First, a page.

Following this excellent performance I noticed that it was not just the audience who showed their appreciation: Jac van Steen and the CBSO applauded Grosvenor with genuine enthusiasm. He gave us short, dexterous encore”     …

.

Review by Peter Marks, BachTrack:

Click here for full review

…     “Especially welcome was the inclusion of Elgar’s symphonic study, Falstaff. Elgar was an admirer of Richard Strauss’ works, his tone poems in particular. When I hear Falstaff I can’t help but think of the similarities between the antics of Falstaff and Don Quixote from Strauss’ eponymous tone poem. In both works the protagonist is mostly represented on the cello and this is surely no coincidence. Elgar’s Falstaff is the more serious portly knight from Shakespeare’s Henry IV rather than the comical character featured in the The Merry Wives of Windsor. Though the composer denied overt programmatic content, the music is structured around various episodes featuring Sir John Falstaff and his companion, Prince Hal – heir to the throne.

Jac van Steen wasted no time in establishing Falstaff’s character in musical terms with a confident, swaggering start. It was a joy to see a conductor so very much at home with this orchestra and an orchestra so much at home in this repertoire. Various members of the orchestra excelled in bringing the cowardly knight to life, from a particularly throaty contrabassoon to rude-sounding horns. Later, in the Boar’s Head episode it wasn’t hard to imagine drunken goings on with cantankerous solos from the principal cellist and bassoonist. Van Steen paced the piece excitingly throughout, yet he still found time to appreciate these delicious details in the score.

Grieg’s Piano Concerto is so well known as a concert hall favourite and showpiece that it helps to be reminded what a rich and substantial piece of music it is. Benjamin Grosvenor dispatched those famous opening chords in a serious yet unpretentious manner that was to characterise his interpretation of the piece. After a buoyant orchestral introduction, Grosvenor was off like a rocket. This first movement was always mobile, never rhetorical in his hands. He is an especially attentive musician, always taking care to listen to players accompanying him in the orchestra.”     …

 

 

Summer Serenade

ThumbnailRelax and Revitalise

Thursday 5th June 2014 at 2.15pm

Symphony Hall, Birmingham +44 (0)121 345 0600

City of Birmingham Symphony Orchestra

Laurence Jackson  director / violin

Grieg: Holberg Suite 20′
Mozart: Violin Concerto No. 3 24′
Dvořák: Nocturne in B major 9′
Tchaikovsky: Serenade for Strings 29′
Listen on Spotify
Watch on YouTube

Once upon a time, serenades were played in the open air. This afternoon, you’ll almost feel the summer sunshine as the CBSO’s leader Laurence Jackson becomes first amongst equals in some of the loveliest music ever penned for a pocket-sized orchestra. Tchaikovsky’s endless melodies and Grieg’s mock-baroque revels frame the teenage Mozart’s most perfect violin concerto; timeless elegance, gentle humour, and tune after tune after tune. All you have to do is relax!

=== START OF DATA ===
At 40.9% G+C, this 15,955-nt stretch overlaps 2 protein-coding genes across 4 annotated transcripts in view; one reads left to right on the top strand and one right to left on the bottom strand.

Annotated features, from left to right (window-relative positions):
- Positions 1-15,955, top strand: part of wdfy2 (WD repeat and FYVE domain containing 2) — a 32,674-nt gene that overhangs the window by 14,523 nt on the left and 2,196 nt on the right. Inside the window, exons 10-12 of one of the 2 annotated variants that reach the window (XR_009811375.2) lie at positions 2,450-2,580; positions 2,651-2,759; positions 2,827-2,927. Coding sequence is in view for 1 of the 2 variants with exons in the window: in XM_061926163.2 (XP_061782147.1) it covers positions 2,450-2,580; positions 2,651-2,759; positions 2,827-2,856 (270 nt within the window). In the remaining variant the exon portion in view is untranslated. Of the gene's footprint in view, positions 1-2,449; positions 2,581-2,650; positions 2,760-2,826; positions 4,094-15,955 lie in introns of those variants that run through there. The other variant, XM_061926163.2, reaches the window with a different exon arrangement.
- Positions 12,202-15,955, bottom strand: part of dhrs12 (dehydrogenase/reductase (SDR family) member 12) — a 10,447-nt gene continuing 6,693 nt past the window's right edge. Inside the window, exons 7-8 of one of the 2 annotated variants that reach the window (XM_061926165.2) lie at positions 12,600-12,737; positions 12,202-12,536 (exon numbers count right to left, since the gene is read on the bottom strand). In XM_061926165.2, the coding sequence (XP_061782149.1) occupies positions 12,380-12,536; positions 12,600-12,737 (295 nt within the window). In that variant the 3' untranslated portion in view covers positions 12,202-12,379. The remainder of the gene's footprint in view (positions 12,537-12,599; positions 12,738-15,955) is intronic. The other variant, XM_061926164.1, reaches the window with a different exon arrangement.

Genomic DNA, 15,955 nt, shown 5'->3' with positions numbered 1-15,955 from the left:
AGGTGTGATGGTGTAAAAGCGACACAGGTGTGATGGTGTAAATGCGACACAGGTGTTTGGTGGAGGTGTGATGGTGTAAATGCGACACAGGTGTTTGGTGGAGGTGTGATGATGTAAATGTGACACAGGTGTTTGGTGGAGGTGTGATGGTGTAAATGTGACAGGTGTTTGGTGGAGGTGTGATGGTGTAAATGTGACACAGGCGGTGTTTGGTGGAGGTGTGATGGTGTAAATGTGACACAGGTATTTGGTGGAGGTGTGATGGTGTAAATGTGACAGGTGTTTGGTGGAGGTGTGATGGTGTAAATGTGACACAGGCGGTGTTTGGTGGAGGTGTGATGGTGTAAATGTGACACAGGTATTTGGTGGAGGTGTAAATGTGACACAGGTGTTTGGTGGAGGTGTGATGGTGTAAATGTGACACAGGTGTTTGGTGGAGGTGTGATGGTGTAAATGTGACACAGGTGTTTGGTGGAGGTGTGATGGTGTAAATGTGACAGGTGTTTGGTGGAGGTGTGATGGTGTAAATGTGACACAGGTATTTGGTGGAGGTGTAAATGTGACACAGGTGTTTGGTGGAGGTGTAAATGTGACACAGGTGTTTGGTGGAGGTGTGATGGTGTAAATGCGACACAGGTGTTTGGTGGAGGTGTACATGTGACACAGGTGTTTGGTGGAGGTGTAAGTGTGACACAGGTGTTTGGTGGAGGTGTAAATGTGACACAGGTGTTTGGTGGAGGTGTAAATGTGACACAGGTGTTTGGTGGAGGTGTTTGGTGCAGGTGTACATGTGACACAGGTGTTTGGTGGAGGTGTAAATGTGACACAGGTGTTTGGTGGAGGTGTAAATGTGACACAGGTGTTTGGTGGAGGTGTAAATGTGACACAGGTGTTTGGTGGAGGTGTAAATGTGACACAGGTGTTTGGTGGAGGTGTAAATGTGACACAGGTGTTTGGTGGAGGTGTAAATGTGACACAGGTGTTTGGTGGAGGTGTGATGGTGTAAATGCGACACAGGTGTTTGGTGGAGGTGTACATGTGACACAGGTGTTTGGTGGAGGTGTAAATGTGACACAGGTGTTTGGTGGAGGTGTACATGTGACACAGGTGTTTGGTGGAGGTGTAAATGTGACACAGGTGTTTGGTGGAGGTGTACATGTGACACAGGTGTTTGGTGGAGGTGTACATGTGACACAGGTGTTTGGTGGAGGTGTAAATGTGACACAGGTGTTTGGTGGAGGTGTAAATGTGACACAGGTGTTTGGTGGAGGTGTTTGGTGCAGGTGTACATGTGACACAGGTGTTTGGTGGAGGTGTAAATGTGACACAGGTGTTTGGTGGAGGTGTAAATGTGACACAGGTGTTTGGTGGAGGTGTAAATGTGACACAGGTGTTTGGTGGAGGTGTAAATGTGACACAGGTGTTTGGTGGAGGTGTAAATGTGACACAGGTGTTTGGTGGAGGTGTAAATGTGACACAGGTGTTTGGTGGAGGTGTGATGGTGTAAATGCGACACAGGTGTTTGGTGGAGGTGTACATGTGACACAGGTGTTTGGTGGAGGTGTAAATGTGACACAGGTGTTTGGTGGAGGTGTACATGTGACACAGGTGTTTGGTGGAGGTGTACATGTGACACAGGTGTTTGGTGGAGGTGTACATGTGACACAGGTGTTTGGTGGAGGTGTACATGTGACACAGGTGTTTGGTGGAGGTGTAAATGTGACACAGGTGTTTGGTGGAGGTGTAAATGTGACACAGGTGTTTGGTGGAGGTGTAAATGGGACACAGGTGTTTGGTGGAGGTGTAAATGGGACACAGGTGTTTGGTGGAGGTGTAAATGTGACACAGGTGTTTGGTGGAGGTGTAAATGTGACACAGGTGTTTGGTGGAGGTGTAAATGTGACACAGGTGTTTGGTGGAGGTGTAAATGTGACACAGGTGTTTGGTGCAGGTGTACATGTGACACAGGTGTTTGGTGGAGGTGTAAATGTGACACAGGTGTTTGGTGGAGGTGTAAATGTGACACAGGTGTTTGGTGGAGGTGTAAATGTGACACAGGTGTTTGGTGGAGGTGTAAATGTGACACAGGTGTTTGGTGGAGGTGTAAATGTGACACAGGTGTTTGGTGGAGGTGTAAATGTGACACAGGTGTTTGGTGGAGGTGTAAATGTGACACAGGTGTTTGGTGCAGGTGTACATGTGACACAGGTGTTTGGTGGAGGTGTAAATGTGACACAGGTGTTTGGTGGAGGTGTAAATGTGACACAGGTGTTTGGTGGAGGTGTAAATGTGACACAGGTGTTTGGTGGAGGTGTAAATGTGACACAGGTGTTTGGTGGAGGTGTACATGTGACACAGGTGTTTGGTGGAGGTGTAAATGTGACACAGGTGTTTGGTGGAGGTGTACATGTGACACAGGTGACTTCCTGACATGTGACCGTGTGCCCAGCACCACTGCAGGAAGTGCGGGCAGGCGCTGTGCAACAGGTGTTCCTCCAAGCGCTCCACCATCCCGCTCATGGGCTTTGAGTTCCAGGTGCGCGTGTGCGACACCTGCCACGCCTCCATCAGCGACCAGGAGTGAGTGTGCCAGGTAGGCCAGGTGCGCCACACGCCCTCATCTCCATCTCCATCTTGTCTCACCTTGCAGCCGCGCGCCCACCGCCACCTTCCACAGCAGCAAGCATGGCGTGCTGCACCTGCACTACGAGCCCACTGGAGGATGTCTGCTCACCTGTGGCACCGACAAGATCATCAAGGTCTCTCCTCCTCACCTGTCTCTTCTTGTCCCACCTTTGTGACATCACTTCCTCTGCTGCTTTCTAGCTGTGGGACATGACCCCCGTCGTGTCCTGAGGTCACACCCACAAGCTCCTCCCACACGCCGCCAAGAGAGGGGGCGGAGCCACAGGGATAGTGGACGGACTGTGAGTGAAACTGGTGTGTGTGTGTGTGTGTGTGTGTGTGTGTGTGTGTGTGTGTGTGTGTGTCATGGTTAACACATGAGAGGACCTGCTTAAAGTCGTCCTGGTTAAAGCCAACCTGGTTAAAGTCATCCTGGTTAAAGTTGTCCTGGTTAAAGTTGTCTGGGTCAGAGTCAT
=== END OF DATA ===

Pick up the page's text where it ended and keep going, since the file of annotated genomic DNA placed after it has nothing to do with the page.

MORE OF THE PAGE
If you like this concert, you might also like:
Bluebeard’s Castle, Wednesday 2nd July

.

.

Review by Christopher Morley, Birmingham Post:

Click here for full review

…     “The Serenade had been preceded by the swaying textures of Dvorak’s tiny, little-known Nocturne, and the programme had begun with Grieg’s endearing Holberg Suite, making us immediately aware of this ensemble’s capacity to deliver, clarity, transparency (I heard here marvels in Grieg’s deployment of the string orchestra I’d never noticed before) and a huge range of sonorities and dynamics.

All of this had been performed with the players standing. They only became seated, plus a neat little wind section, when Laurence Jackson took centre stage as soloist/director of Mozart’s G major Violin Concerto. His reading was urbane but never limp-wristed, his endearing diffidence of manner put spotlight on his perfection of tone and intonation, and the relaxed ease of his bowing.

And natural, unflashy body-language testified to immense trust in his attentive colleagues. There were smiles all round throughout this lovely concert.”

*****

CBSO Benevolent Fund Concert

Wednesday 11 September 2013 at 7.30pm

Symphony Hall, Birmingham +44 (0)121 345 0600

City of Birmingham Symphony Orchestra

Alexander Vedernikov  conductor

Elisabeth Leonskaja  piano

Glinka: Overture to Ruslan and Ludmila 5′

Grieg: Piano Concerto 30′

Tchaikovsky: Symphony No. 4 45′

Elisabeth Leonskaja’s encore – Chopin Nocturne – Op.27 No.2

The horns blast out a savage fanfare; the trumpets scream in reply… Hold tight, because this is Tchaikovsky’s Fourth Symphony, and you’re about to witness one of the most inspired composers of all time wrestling with his demons in music of overwhelming rawness and passion. It’s thrilling and, as the former music director of the Bolshoi, conductor Alexander Vedernikov has this music pounding through his veins. First, though, in this concert in aid of the CBSO Benevolent Fund*, he joins another living Russian legend, pianist Elisabeth Leonskaja, for the altogether gentler pleasures of Grieg’s irresistibly tuneful piano concerto. Great music, for a great cause.

*The CBSO Benevolent Fund, registered friendly society 735F, exists to support CBSO players and staff, past and present, at times of ill-health or other hardship. http://www.cbso.co.uk

.

.

**Great music for a great cause!**

cbsobenfund.org.uk

*** Angie’s Story: CBSO Benevolent Fund – click here ***

.

.